Current Lab Members

The Alvira lab aims to understand the molecular mechanisms that control postnatal growth of the lung, and how long term lung health is affected by injuries that occur in early childhood.  

Cristina Maria Alvira, MD

Principal Investigator

Dr. Alvira completed her medical school training at Tufts University School of Medicine in Boston.  She came to Palo Alto to pursue residency training in pediatrics, and remained at Stanford to pursue subspecialty training in pediatric critical care medicine.    During her clinical fellowship, she began working in the laboratory of Dr. Marlene Rabinovitch, a world leader in pulmonary vascular biology.  It was during this time within Dr. Rabinovitch’s lab that Dr. Alvira recognized her passion for science in general and NFkB in particular, and continued to pursue extensive post-doctoral training in basic research after the completion of her clinical fellowship in 2005.   Dr. Alvira transitioned to her own research program in 2008, and was appointed Assitant Professor of Pediatrics at Stanford University School of Medicine in 2010.    

Min Liu, PhD

Life Science Research Associate

Dr. Min Liu joined the Alvira Laboratory at the Center for Excellence in Pulmonary Biology on January 2013. Her research focus is to explore the specific roles of the two NFκB activating kinases, IKKα and IKKβ on the migration and the cytoskeletal organization of pulmonary endothelial cells, with a particular interest in understanding how the NFκB pathway and Rho GTPases signaling networks regulate endothelial cell migration and angiogenesis. She also helps manage the lab and supervise students and postdocs. Out of the lab, she enjoys drawing, swimming and travelling.

Dr. Liu received her Ph.D. in Biology from University of Louisiana at Lafayette. Her postdoctoral research at Stanford University and School of Medicine and University of California, Davis focused on fungal vaccine development and microbial molecular Biology. Prior to join her doctoral program in US, she worked as an assistant professor and lecturer at Peking University Health Science Center in China.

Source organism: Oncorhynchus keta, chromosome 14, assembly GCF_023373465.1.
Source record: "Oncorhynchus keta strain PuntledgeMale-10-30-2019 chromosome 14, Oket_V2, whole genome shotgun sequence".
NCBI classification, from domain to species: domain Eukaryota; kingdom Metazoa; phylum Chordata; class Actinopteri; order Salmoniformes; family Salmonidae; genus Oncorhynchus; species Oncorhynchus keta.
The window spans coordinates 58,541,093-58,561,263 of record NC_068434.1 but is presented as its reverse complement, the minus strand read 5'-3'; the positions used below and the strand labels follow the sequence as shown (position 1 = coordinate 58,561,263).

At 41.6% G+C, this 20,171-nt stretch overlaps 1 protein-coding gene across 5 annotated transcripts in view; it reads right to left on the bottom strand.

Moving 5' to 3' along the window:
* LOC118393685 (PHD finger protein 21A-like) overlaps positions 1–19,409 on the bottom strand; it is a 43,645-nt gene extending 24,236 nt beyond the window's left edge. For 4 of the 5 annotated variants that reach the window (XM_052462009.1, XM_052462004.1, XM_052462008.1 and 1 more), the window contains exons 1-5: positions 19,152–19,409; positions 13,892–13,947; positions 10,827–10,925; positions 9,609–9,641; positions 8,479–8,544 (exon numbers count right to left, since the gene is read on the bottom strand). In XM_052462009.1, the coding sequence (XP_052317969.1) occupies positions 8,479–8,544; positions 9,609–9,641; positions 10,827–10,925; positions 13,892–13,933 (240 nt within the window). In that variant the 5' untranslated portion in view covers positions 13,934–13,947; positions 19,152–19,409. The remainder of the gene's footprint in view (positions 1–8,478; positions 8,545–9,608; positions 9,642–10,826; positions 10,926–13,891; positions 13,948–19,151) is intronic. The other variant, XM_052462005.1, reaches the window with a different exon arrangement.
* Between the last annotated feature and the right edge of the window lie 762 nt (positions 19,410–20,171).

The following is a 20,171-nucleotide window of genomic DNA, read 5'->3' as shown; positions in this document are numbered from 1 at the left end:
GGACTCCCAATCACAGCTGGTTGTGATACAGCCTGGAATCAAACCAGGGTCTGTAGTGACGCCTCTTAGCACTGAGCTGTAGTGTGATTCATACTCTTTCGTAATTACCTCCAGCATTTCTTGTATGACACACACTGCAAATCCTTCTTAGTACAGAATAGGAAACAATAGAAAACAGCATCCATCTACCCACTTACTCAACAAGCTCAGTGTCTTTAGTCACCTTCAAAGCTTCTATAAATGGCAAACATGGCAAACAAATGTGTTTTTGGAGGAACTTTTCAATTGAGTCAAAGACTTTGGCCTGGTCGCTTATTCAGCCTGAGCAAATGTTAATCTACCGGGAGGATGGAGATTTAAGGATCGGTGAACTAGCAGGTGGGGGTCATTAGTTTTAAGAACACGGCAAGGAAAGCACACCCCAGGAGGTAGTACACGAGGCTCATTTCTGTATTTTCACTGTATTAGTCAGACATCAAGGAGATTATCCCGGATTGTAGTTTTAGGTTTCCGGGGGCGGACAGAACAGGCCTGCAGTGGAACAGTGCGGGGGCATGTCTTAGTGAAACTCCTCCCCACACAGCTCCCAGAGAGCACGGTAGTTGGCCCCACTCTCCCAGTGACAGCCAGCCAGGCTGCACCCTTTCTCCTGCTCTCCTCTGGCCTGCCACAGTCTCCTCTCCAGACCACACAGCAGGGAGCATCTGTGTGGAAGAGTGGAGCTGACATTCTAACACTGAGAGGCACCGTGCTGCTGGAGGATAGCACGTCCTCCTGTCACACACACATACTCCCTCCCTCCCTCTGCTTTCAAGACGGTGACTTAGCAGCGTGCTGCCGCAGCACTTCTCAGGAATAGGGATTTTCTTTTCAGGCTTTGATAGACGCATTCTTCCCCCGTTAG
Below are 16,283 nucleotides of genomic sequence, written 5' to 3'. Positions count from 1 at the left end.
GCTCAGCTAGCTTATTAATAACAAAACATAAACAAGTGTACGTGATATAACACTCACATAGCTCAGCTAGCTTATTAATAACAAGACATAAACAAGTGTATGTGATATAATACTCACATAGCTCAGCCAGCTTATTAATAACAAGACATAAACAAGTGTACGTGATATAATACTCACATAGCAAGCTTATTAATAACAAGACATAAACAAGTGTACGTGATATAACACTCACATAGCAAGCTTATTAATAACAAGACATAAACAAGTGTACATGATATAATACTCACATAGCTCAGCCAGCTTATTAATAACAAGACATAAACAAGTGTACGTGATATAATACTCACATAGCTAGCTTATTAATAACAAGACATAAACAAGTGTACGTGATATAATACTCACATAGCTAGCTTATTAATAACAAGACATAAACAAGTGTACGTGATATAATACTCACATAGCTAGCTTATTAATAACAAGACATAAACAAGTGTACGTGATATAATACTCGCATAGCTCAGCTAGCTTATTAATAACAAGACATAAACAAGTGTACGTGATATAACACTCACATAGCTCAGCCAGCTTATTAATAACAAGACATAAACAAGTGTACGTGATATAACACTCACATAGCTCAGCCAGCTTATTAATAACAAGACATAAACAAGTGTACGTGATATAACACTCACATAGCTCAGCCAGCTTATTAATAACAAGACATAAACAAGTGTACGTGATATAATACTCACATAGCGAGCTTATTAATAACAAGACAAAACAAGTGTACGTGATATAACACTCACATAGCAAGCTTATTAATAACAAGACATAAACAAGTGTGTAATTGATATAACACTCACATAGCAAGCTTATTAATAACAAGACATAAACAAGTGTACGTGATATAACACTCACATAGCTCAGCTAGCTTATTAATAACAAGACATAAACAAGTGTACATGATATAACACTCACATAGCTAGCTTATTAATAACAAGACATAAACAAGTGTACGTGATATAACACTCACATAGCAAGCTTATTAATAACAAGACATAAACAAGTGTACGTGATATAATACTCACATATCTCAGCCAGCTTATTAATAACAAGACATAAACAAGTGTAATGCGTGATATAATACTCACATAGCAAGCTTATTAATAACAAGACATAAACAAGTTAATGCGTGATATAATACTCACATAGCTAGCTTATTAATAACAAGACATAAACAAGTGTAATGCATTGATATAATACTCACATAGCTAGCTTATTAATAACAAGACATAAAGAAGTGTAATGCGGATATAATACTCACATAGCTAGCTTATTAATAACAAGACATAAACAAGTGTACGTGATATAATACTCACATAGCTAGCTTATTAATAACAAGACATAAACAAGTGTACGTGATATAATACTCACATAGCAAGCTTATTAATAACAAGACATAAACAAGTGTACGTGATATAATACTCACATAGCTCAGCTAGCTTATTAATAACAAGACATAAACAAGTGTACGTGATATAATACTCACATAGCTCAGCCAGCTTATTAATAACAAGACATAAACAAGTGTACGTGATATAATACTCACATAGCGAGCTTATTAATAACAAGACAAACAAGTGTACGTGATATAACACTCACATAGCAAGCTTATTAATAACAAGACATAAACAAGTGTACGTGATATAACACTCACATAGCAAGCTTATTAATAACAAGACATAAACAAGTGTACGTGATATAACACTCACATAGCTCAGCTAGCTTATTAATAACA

Racquel Domingo-Gonzalez, PhD

Postdoctoral Research Fellow

Racquel Domingo-Gonzalez obtained her Ph.D. in Immunology from the University of Michigan, Ann Arbor in 2014. Her graduate work focused on understanding epigenetic and functional alterations in pulmonary immunity following stem cell transplant. Prior to joining the Alvira lab in the winter of 2018, Racquel pursued postdoctoral research at Washington University in St. Louis, studying the importance of lung innate immunity in multiple murine models of tuberculosis. Her postdoctoral research in the Alvira lab is currently focused on characterizing the lung immune compartment during alveolarization.

Judith Ingles, PhD

Postdoctoral Research Fellow

Judith received her Doctorate of Philosophy in physiology from Wayne State University School of Medicine. In the laboratory of Dr. Jennifer Condon, her dissertation examined the role of endoplasmic reticulum stress in the maintenance of myometrial quiescence. In July 2018, Judith joined the laboratories of Dr. Cristina Alvira and Dr. David Cornfield to continue her training as a Reproductive Physiologist. Her research is currently focused on elucidating the molecular mechanisms responsible for the transition of the myometrium from a quiescent to a contraction state, prior to the induction of term and preterm labor. Specifically, she is examining TRPV4-dependent activation and propagation of uterine inflammation and its contribution to myometrial contractility in murine models of preterm birth. When she is not in the laboratory, she enjoys reading, running, and morning coffee with her friends and family.

Past Lab Members

Shailaja Rao

Postdoctoral Research Fellow

Dr.  Rao completed her PhD in Molecular Medicine in December 2013 from The Medical University of Graz, Austria, under the mentorship of Professor Sasa Frank in the Institute of Molecular Biology and Biochemistry.  Her graduate project was centered upon the role of endothelial lipase and modified high density lipoproteins (HDL) on vascular reactivity. She joined the Alvira lab in the fall of 2014, and created a novel mouse model containing an inducible, endothelial-specific deletion of the NFkB activator, IKKb.  Based on her early work she was awarded a Stanford Child Health Research Institute Postdoctoral Fellowship Award, and Platform Presentations at the Pediatric Academic Societies Meetings in 2016 and 2017.